Ocean Cosmetics understand how distressing it can be to suffer from acne, especially as an adult.
Acne is a highly prevalent medical condition (most commonly “acne vulgaris”) of the skin, most common in adolescents, although can occur at any age. It is suggested that up to 50% of adults experience acne at some point, with much higher rates in adolescence and young adulthood.
Acne results from the oil glands at the base of hair follicles (called sebaceous glands) being stimulated by hormones triggered during the onset of puberty. The follicles become blocked with oil (“sebum”), dead skin cells, trapped hair and normal skin bacteria – resulting in acne. The severity of acne can vary widely, from mild cases to severe, painful nodules and cysts, which often results in scarring.
There are a number of more severe forms of acne that may develop, which we can further explain. These include cystic acne (usually caused by opening pimples to bacterial infection, causing deeper damage), and inflammatory acne conditions.
We are experienced at successfully treating acne, so don’t hesitate, call us today and let us help you.
Blackheads, whiteheads, papules (lumps under the skin) and pustules (pimples) are all acne symptoms. As bacteria invade the follicle from the surface of the skin, the immune system swings into action to fight the infection, causing inflammation, which manifests as redness, swelling and pain.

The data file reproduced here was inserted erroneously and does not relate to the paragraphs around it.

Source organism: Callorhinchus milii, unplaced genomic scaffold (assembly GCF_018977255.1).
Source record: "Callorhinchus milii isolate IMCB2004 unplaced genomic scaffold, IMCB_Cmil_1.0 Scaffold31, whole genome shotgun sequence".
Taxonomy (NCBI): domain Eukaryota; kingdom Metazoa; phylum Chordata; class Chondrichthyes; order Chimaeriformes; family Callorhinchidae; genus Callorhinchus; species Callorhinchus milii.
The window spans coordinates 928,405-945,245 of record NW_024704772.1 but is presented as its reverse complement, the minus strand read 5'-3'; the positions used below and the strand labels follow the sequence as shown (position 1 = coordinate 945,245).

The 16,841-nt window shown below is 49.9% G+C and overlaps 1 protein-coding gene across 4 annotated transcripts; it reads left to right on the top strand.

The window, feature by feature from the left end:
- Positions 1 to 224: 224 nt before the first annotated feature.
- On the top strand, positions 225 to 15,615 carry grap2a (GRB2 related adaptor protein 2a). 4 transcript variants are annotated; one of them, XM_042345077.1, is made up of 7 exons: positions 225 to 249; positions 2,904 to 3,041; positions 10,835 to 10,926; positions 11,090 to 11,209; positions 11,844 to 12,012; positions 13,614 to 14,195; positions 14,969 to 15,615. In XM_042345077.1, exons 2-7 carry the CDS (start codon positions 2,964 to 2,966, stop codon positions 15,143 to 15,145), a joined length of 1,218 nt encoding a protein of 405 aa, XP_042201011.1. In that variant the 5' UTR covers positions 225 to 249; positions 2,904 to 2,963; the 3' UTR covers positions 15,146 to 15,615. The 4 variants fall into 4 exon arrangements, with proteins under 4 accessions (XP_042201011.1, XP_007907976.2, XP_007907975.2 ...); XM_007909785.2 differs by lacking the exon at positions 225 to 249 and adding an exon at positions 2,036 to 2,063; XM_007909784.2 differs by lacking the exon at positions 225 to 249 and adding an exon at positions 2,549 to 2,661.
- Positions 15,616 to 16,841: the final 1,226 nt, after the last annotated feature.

There are a number of factors that may be involved in the development in acne in some people, but there are no hard and fast rules. There are a number of “triggers” associated with the onset of acne, including certain medications, some diseases (e.g. Polycystic Ovarian Syndrome), stress, smoking, the use of skin products (e.g. moisturiser, sunscreen, make-up) and the hormonal changes associated with menstruation in women.
Other factors such as genetics (making some people more likely to develop acne if there is a family history) and friction against the skin (e.g. wearing a helmet or tight clothing, or scrubbing and squeezing pimples) can cause and sometimes even worsen existing acne.
It was long believed that diet had a significant role in the development of acne, but this has mostly been disproven. There is conflicting advice and evidence regarding the role of high-fat and high-sugar foods. However, recent reviews of all available research supports diets high in protein and low in refined carbohydrates and processed foods to reduce the risk of developing and worsening acne.